There would be few tactical changes for the Nationaltrainer to make: one would not usually change a winning formula, and with the Swedes like to play a similar defensive game to the Irish the approach would be much the same. Play the same way, 4-2-3-1.
Personnel-wise there would be two changes. With skipper Philipp Lahm returning from suspensions he was largely expected to fill his favoured position at right-back instead of Jérôme Boateng, but a late injury to left-back Marcel Schmelzer would see the versatile Lahm switch out to the left, with Boateng retaining his position. Ahead of the back four Sami Khedira – withdrawn at half-time against the Irish and unfit to start – would be replaced by Toni Kroos.
Unsurprisingly, Swedish coach Erik Hamrén would name a defensive-looking starting eleven, making four changes from the side that had grabbed all three points in the Faroes courtesy of a late winner from captain Zlatan Ibrahimović.
Germany would be into second gear almost immediately, and the crowd hardly had time to settle down before the first attack came with Thomas Müller hitting the post. With the visitors adopting a defensive line the Germans were quick to exploit all available space, and were looking dangerous on both flanks and down the centre. Winger Marco Reus had delivered an outstanding performance in Dublin, and would quickly pick up where he had left off as set up Miroslav Klose for the opener with eight minutes on the clock. It was a fine finish by the Lazio striker, who would double his tally seven minutes later following what was a world-class piece of approach play initiated by Reus.
The game could very easily have been won by half-time, and some six minutes before the break an intelligent header across the Swedish box by Müller would find the unmarked Per Mertesacker, who swept in what was only his second international goal – the first coming in the 2005 Confederations Cup.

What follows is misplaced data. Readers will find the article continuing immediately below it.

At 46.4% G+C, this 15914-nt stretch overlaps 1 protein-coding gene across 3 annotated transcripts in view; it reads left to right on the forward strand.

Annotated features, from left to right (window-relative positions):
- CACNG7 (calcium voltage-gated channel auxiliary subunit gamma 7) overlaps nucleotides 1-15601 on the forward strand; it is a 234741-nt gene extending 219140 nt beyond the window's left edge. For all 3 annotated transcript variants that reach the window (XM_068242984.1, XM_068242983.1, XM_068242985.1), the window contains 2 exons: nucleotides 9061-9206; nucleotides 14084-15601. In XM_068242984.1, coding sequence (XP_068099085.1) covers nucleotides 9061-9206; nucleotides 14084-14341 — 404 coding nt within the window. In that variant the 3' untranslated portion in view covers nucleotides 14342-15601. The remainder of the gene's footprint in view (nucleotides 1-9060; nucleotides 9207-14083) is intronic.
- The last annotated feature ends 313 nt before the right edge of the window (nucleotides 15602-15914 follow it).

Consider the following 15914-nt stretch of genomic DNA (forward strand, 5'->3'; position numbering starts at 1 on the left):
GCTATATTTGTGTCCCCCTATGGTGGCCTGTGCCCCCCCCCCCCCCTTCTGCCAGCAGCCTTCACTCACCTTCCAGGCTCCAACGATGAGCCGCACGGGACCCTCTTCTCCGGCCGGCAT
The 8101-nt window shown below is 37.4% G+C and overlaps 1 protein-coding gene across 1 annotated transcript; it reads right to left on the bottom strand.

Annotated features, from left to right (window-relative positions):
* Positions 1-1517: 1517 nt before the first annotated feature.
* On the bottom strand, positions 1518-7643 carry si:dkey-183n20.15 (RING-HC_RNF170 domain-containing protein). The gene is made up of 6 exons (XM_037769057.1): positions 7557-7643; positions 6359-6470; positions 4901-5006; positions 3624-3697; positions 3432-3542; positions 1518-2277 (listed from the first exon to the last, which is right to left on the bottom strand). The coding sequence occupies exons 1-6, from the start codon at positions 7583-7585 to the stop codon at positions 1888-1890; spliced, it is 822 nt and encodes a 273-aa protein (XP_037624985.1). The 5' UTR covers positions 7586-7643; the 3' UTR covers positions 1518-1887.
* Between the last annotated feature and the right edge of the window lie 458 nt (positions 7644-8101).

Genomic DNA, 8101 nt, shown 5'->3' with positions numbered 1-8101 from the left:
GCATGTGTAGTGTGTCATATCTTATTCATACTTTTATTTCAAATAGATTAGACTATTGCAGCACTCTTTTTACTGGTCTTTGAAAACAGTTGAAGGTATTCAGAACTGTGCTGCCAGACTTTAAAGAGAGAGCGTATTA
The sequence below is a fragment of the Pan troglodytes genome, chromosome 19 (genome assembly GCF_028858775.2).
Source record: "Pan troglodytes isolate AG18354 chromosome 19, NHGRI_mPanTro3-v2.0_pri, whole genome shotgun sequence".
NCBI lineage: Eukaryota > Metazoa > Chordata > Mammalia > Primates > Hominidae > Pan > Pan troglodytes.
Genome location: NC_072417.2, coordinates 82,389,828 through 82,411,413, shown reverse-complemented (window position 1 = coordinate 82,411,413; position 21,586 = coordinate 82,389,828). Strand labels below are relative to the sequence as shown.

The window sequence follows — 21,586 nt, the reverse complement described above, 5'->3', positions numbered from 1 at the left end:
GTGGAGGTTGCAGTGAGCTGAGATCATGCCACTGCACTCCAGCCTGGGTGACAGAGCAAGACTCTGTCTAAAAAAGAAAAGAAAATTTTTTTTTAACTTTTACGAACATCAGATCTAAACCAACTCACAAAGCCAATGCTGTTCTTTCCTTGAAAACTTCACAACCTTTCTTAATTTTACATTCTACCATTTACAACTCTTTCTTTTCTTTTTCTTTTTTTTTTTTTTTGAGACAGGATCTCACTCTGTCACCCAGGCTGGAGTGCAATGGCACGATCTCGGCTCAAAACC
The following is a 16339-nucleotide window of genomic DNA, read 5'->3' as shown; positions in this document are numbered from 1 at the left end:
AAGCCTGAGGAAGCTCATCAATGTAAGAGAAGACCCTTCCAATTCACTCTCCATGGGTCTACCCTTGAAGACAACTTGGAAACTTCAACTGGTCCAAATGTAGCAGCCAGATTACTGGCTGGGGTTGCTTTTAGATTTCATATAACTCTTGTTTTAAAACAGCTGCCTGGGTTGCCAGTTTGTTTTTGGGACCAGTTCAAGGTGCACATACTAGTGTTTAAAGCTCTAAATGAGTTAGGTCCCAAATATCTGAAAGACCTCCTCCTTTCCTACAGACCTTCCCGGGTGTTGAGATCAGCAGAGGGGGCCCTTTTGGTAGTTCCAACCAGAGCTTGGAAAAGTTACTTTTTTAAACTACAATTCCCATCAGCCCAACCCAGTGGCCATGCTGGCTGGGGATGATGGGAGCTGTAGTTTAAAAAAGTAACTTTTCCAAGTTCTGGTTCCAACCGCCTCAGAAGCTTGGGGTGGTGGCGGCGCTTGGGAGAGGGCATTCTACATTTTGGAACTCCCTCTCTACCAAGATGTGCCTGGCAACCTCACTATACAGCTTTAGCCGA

Midfield maestro Mesut Özil would score a fourth on fifty-five minutes to rub salt into Swedish wounds, but it would be at this point there the home team would get caught out. After a series of sloppy passes and a questionable challenge on Müller, sub Kim Källström’s cross would be perfectly timed for Ibrahimović to beat Neuer easily. The second goal two minutes later would be a catalogue of disasters, as Holger Badstuber’s poor positioning allowed right-back Mikael Lustig to steal in behind him before stabbing an angled shot that went straight through Manuel Neuer and into the back of the German net.
It was an uncharacteristic gaffe from the German Torhüter, who at that moment looked more like Manuel the bumbling waiter from Fawlty Towers than the rock behind the German defence.
The tide had clearly turned, with the crisp and effortless German passing of the first half having turned into a series of poorly-directed balls with possession being given away regularly. With their opponents chasing down every 50/50 ball, the German players suddenly found that they had been unceremoniously transported out of their comfort zone. When substitute Alexander Kačaniklić set up Jonas Elmander to make it 4-3 with just under a quarter of an hour remaining, the Swedes had truly started to believe; meanwhile, the Germans found themselves unable to settle down. They simply panicked.
Sweden should probably have equalised earlier when substitute Tobias Sana failed to find the empty net after Neuer had failed to collect the ball, and even though the Rasmus Elm’s equaliser should have been disallowed for Ibrahimović’s clear shove on Mertesacker, it was least the Hamrén’s side deserved.
Conclusions and Ratings
In a match like this, it is always hard to rate the team. Usually results like this come in matches where there is an even ebb and flow, not those where one team has been completely on top for two-thirds of the piece – where a player all primed to get a Note 2 ends up with a five or even a six. That first sixty minutes would see an accomplished performance from the Germans, with their opponents quite literally squeezed into submission. From the left came the pacy breaks from Lahm and Reus, on the right we’d see Boateng combine effectively with Müller, while through the centre Özil had established almost complete command. The German defence had found themselves with little to do, and ‘keeper Neuer might as well have taken a nap.